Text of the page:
Here’s what happened that day. When the young volunteers presented their findings, the project team felt that they were calling their baby ugly. They also felt that the suggestions were half-baked and lacked proper context. The project team became defensive, and the young volunteers became aggressive. In the heat of the moment, neither team was mindful of the goal, which was how to make Kanha better.
I knew this would happen. Over the years, I have seen how clashing egos squash enthusiasm. I wanted the project team to learn how to process feedback. I wanted them to grasp the proverbial wisdom of separating the wheat from the chaff. But, when emotions run high, we end up collecting chaff from the wheat. I also wanted the youngsters to learn how to offer feedback in a constructive way.
A few days later, when both teams had cooled off, I called them over to my place. I used my weapon of choice, which hasn’t failed me to date. Warm masala chai and some finger-licking Gujarati savories. The instant these weapons are fired even the mightiest meekly surrender to the onslaught of sips and dips. Soon the teams started chatting again. This time around, I asked them to keep the big picture in mind, and having said that, I left for a walk.
I was later told that the conversation went well. This time, the youngsters understood the project team’s viewpoint. They had a better appreciation of the sleepless nights and grueling work involved. The project team, for their part, appreciated the energy of the youngsters. They understood that not only were they offering solutions, they would also work on implementing them. The meeting ended with a feeling of kinship and solidarity.
There is an old engineer’s lament, “Between seeing the glass half full or half empty there is also the possibility of the glass being designed for twice the capacity.” When the energy of youth is supported by wisdom, new perspectives emerge. Young people are not wild horses to be tamed. They need to be inspired and enabled as a force for good.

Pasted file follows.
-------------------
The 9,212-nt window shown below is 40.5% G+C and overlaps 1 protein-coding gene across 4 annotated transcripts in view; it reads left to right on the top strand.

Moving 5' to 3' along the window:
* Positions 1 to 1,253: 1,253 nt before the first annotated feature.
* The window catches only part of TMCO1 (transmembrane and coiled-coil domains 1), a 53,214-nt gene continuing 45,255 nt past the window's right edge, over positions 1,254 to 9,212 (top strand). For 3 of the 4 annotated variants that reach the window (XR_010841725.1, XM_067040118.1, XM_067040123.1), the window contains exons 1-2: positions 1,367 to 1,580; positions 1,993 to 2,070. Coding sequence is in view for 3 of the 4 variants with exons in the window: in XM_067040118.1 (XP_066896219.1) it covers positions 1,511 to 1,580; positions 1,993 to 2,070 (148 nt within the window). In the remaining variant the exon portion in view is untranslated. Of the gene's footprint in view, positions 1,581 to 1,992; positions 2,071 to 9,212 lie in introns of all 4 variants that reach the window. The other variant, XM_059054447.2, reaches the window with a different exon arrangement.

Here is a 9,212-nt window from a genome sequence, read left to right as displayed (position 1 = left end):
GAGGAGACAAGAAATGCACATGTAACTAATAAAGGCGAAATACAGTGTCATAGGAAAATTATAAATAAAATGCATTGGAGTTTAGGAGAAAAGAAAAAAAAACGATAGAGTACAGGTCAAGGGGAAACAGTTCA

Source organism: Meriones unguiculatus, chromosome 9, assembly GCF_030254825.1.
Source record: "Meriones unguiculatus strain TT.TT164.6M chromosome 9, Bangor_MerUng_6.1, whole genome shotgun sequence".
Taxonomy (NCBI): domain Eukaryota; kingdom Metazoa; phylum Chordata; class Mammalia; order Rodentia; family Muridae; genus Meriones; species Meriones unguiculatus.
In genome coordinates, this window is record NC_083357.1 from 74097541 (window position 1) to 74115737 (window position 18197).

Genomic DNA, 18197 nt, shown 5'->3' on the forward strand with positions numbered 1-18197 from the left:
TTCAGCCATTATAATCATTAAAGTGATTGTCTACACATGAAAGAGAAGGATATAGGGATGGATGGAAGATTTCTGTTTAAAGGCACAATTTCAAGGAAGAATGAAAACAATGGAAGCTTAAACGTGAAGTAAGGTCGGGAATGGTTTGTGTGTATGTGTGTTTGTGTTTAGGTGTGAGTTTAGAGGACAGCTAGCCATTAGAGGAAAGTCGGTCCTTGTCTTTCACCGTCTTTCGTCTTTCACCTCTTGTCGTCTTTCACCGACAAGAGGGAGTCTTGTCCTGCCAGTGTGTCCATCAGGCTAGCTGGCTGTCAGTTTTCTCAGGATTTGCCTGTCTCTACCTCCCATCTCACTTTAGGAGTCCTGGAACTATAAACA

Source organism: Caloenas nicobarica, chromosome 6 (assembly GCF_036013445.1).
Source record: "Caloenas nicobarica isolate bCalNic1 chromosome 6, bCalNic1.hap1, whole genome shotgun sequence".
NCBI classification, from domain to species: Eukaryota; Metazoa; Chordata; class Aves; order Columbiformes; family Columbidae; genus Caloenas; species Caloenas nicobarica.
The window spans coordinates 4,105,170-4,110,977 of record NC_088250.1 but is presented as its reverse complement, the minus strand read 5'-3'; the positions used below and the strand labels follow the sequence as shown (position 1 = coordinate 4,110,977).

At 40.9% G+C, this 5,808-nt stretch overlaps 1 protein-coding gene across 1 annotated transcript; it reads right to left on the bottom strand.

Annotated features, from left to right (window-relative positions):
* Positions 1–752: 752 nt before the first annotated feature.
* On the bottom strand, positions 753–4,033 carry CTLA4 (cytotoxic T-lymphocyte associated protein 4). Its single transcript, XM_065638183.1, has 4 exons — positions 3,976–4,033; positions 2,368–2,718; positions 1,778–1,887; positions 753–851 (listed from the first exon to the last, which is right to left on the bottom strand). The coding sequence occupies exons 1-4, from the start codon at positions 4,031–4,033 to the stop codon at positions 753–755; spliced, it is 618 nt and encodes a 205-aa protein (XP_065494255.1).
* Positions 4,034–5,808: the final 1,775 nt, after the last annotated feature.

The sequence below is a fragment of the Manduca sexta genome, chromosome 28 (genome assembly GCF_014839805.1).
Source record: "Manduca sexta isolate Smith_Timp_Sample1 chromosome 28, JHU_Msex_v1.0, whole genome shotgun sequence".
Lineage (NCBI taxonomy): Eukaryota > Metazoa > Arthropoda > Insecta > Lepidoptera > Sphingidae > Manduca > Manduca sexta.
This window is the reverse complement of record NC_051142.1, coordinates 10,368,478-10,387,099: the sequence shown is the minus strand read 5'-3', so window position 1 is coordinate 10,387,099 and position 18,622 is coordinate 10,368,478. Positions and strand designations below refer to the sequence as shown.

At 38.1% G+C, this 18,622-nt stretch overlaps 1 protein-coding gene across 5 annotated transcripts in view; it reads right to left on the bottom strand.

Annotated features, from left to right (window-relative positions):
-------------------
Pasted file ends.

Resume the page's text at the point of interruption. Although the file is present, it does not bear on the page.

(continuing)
The biggest strength of youth is energy.
Their energy is creative.
There is no turning off the fire.
There is no hibernating
through this phase of life.
When youthful energies are channeled
in the right direction, such energy is
The biggest strength of youth is energy. Their energy is creative. There is no turning off the fire. There is no hibernating through this phase of life. When youthful energies are channeled in the right direction, such energy is creative energy. The energy of youth is designed for a period of vigorous activity with aspiration. What is the aspiration that drives them? Can it be how to become gentle, how to become loving, and how to become wise?
As an elder, I feel a responsibility to impart wisdom and surround our youth with wise people. Their wisdom will help today’s young people achieve their full potential and bring positive change in their families and communities.
Illustrations by PRAMITI RAMCHANDRA
Kamlesh Patel is known to many as Daaji. He is the Heartfulness Guide in a tradition of Yoga meditation that is over 100 years old, overseeing 14,000 certified Heartfulness trainers and many volunteers in over 130 countries. He is an innovator and researcher, equally at home in the fields of spirituality and science, blending the... Read more